WTI Futures were little changed in New York and London today after declining last week. The Markit Economics purchasing managers index for U.S. services is due tomorrow, while factory order data is also scheduled this week. In Iraq, militants seized control of two oil fields and some predominantly Kurdish towns in the north after clashes, according to Northern Oil Co.
WTI trades near six months low before economic data from the US, as Brent is little changed near a four-month low
WTI for September delivery was at $98.02 a barrel in electronic trading on the New York Mercantile Exchange, up 14 cents. The contract slid 0.3 percent to $97.88 on Aug. 1, the lowest close since Feb. 6. The volume of all futures traded was about 21 percent below the 100-day average. Prices are down 0.4 percent this year.
Brent for September settlement rose 4 cents to $104.88 a barrel on the London-based ICE Futures Europe exchange as of 11:20 a.m. local time. It slipped 1.1 percent to $104.84 on Aug. 1, the lowest settlement since April 2. The European benchmark crude was at a premium of $6.87 to WTI, compared with $6.96 on Aug. 1.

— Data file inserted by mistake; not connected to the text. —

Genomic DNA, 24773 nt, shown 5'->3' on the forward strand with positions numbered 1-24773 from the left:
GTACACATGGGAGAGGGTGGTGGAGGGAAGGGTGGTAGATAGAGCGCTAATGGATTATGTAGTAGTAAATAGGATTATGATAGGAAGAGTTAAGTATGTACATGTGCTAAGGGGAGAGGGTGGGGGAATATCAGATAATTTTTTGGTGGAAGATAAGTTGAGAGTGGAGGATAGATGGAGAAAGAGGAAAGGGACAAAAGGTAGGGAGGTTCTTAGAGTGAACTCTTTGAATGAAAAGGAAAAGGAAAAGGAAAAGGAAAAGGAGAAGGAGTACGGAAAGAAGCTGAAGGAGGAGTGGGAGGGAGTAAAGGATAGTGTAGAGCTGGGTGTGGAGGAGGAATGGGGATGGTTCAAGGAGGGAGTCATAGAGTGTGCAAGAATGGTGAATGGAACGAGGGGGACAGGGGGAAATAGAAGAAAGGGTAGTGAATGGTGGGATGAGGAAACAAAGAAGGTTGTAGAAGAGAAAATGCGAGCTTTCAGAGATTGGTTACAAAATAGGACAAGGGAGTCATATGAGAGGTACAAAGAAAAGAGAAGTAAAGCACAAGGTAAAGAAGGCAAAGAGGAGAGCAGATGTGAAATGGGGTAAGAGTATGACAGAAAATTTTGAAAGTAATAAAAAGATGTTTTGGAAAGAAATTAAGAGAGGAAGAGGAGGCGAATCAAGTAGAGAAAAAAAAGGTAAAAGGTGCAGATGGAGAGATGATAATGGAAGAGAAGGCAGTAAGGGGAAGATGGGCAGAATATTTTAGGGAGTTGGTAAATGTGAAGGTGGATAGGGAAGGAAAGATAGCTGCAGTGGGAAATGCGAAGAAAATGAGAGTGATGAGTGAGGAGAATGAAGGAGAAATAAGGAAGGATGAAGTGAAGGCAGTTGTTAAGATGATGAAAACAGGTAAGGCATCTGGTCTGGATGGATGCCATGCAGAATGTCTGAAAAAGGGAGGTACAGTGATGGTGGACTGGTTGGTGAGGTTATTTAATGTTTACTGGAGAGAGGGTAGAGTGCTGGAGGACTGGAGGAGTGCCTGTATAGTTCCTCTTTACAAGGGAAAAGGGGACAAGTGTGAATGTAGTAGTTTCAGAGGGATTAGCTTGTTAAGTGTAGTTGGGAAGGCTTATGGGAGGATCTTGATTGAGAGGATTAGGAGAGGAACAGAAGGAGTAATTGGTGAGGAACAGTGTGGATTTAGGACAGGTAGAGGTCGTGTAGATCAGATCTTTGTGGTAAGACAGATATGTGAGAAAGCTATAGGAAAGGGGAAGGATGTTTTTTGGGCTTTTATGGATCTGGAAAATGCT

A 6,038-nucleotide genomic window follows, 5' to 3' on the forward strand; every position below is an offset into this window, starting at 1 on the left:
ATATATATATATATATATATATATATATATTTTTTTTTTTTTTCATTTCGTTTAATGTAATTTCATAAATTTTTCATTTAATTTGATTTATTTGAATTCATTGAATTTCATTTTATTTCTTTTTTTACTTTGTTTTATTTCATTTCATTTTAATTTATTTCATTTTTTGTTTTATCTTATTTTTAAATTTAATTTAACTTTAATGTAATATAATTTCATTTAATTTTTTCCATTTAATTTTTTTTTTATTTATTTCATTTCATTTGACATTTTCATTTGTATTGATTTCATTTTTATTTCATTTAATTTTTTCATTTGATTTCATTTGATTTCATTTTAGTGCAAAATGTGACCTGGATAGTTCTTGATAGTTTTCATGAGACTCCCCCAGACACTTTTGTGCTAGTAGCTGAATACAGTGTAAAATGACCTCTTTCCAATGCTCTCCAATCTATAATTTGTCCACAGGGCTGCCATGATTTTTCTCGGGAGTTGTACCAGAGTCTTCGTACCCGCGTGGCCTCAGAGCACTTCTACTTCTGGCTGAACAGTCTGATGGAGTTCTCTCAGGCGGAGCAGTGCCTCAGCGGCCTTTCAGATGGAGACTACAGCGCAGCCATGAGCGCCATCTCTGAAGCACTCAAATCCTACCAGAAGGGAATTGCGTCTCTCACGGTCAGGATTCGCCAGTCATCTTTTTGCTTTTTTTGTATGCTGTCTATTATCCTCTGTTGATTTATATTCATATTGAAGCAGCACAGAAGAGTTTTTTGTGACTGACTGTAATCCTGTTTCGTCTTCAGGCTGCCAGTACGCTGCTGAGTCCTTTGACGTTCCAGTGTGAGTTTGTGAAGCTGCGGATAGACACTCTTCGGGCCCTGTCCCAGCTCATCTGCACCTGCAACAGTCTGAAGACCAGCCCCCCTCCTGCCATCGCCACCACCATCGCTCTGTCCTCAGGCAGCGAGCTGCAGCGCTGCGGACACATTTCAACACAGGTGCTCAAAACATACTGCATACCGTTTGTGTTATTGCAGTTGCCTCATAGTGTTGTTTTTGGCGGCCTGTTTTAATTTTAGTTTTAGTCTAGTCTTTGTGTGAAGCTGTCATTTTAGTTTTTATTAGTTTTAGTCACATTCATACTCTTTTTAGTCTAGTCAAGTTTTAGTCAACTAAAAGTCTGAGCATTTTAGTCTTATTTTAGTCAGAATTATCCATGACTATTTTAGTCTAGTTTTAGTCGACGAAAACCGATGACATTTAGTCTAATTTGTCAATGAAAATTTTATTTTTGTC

WTI declined 4.1 percent last week amid signs of weaker U.S. fuel demand. Gasoline supplies rose to the highest level in four months as average consumption of the fuel dropped to the lowest since May, even after the country’s peak driving season started with the Memorial Day holiday on May 26.
Markit’s final reading of a gauge for U.S. services is projected to be 60.8 in July, down from 61 in June. Factory orders probably rose to 0.6 percent in June, a separate survey shows.
Hedge funds and other money managers trimmed their bullish bets on WTI, extending the drop from this year’s peak in June to 22 percent, U.S. Commodity Futures Trading Commission data show. Net-long positions fell 1,375 to 276,741 futures and options combined in the week ended July 29, according to the CFTC.